By Erin Sherbert
By Erin Sherbert
By Leif Haven
By Erin Sherbert
By Chris Roberts
By Kate Conger
By Brian Rinker
By Rachel Swan
This profile bears little resemblance to the Tenderloin's population as a whole: Nearly a third of the Tenderloin's residents are Asian or Pacific Islander, and only 10 percent are African American, according to a 2004 study by Urban Solutions, an economic development nonprofit. From 1970 to 1990, the number of young residents in the Tenderloin swelled, in contrast to the steep decline in San Francisco's youth population as a whole. (Since then, the neighborhood's youth population has declined slightly, in keeping with the citywide trend.)
"I do hope the folks in City Hall can realize that this is a family neighborhood and folks are scared," Lopez says. "It is a community, and I don't think even our politicians see it as one."
Elaine Zamora, like Dina Hilliard, takes a fresh approach to the Tenderloin's chronic problems. Her North of Market/Tenderloin Community Benefit District is itself something of a revolutionary agency, despite its often-mundane duties. (Close to 80 percent of its budget goes to street cleaning. During the 2007 fiscal year, Zamora says, agency staff picked up 4,000 used syringes.)
Community benefit districts, which levy a small property tax throughout their coverage areas to undertake beautification and quality-of-life projects, tend to crop up in tony neighborhoods such as Noe Valley. In the Tenderloin, by contrast, previous efforts at neighborhood improvement have often been decried as gentrification. In 2005, one local architect's campaign to plant 400 trees was aggressively opposed by activists who said she was trying to "sanitize" the area.
Since forming in 2004, however, the Tenderloin's benefit district has accomplished a number of small but significant tasks. The CBD was instrumental in getting the Tenderloin its own full-service post office — the previous post office, like that of a university campus, was only general delivery. The district has also commissioned a mural by San Francisco artist Mona Caron for a bare wall at the corner of Jones and Golden Gate at one end of the infamous block-long gauntlet of drug pushers known as Pill Hill.
Zamora herself lives on this block. Just up the street is the soup kitchen of the St. Anthony Foundation.
"When I first came here, there were 30 people waiting on this corner," she said on a recent tour of the neighborhood, pointing up the street from the building where she opened a law office in 2000. "They weren't waiting to eat. They were waiting to sell drugs" to those who had gathered for a free meal. Outside the soup kitchen, Zamora sometimes saw food fights.
In 2003, when St. Anthony's sought a permit to open a health clinic and expand other social services at a new facility on Golden Gate, Zamora saw a chance to act. She lobbied on behalf of the neighborhood for an extensive set of permit conditions, ultimately numbering more than two dozen, which governed how the foundation ran its services. St. Anthony's now deploys workers to monitor and control its food line, and, fulfilling another requirement, has joined a neighborhood improvement association.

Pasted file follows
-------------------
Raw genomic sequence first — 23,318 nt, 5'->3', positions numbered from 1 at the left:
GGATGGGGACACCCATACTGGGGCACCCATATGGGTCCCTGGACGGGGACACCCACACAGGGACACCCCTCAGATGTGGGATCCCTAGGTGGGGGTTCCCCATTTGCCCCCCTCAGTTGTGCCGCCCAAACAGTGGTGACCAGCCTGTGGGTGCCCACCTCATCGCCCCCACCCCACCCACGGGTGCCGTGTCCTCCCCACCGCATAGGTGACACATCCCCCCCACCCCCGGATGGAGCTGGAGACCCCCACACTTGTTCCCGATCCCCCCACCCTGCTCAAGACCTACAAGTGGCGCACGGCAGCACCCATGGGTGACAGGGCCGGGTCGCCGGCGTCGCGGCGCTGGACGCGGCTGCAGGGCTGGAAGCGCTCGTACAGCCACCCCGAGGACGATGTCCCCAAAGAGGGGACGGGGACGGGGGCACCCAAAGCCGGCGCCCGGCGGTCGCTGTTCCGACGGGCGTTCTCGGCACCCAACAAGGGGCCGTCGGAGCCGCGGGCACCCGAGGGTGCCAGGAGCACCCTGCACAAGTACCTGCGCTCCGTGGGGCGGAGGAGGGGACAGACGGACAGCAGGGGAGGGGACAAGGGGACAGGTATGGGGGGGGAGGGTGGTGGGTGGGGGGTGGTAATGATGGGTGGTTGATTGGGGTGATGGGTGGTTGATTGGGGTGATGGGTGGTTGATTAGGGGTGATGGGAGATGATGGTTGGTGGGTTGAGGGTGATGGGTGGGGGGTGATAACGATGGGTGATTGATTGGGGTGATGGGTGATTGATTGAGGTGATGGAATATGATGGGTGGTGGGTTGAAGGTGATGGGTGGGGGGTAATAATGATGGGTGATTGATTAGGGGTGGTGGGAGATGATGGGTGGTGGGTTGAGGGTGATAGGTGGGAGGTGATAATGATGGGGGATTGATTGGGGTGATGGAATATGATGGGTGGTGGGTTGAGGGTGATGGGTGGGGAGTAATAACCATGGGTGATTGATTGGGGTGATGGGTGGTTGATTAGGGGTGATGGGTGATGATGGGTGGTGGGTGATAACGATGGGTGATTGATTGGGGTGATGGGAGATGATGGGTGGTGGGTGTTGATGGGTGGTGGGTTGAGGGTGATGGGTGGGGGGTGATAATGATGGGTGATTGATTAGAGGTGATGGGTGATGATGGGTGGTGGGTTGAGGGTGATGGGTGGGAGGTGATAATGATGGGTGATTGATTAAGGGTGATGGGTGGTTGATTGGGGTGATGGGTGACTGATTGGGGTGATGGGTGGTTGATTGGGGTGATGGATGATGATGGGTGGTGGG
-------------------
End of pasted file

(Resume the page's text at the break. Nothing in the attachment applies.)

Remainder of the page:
None of this was easy. Zamora says she was called a NIMBY and accused of "pitting the poor against the poor." Such charges are often an effective rallying cry in land-use battles, but don't stick easily in a neighborhood with an average of more than one social-service outlet per square block. "We have made a place more livable for people who should have a right to live that way," she says.
Looking back, Linda Pasquinucci, deputy executive director of the St. Anthony Foundation, says the push-and-pull with neighbors was for the good. "That really was a wakeup call for us in how we were impacting the community," she says. "I don't think we were ever aware of that."
St. Anthony's détente with its neighbors is a rare happy ending. Glide Memorial Church and the San Francisco Rescue Mission — the other two churches that offered regular food service prior to the arrival of Fraternite Notre Dame — are another story.
In August, Jimenez, the Tenderloin police captain, made waves when he stated publicly that Glide's food line had become a market for dope peddlers. It was not an accusation to be made lightly. Glide's charismatic preacher, Cecil Williams, is a figure of national celebrity, and has been a larger-than-life presence in the Tenderloin for more than four decades.
Jimenez says the problems persist. "Some of the people that go there for the food also have substance-abuse issues, and they seem to be fairly open about it," he says. This phenomenon, he adds, is not limited to Glide.
Williams' church feeds thousands every day, and, like St. Anthony's, offers a gamut of social services, including health care. Williams doesn't foresee a Tenderloin where these things are no longer needed. "I've been here for 44 years," he said in an interview. "We had poor people before I got here, and they'll be around one of these days after I leave."
He continued, "I'm convinced a lot of folks don't like poor people. And I do. I love poor folks. We are going to keep feeding poor folks. We are going to keep working."
This single-mindedness, while it conforms to basic ideas of charity preserved over centuries in the major religious traditions, is precisely what bothers residents like Zamora and Hilliard. Glide has a reputation among its neighbors for heedless devotion to its own cause, and is sometimes accused of building itself up on the backs of those it serves. Churches like Glide depend on the largesse of individuals, foundations, and governments to pay their staffs' salaries, and donations and grants are driven by the perception that a church has work to do.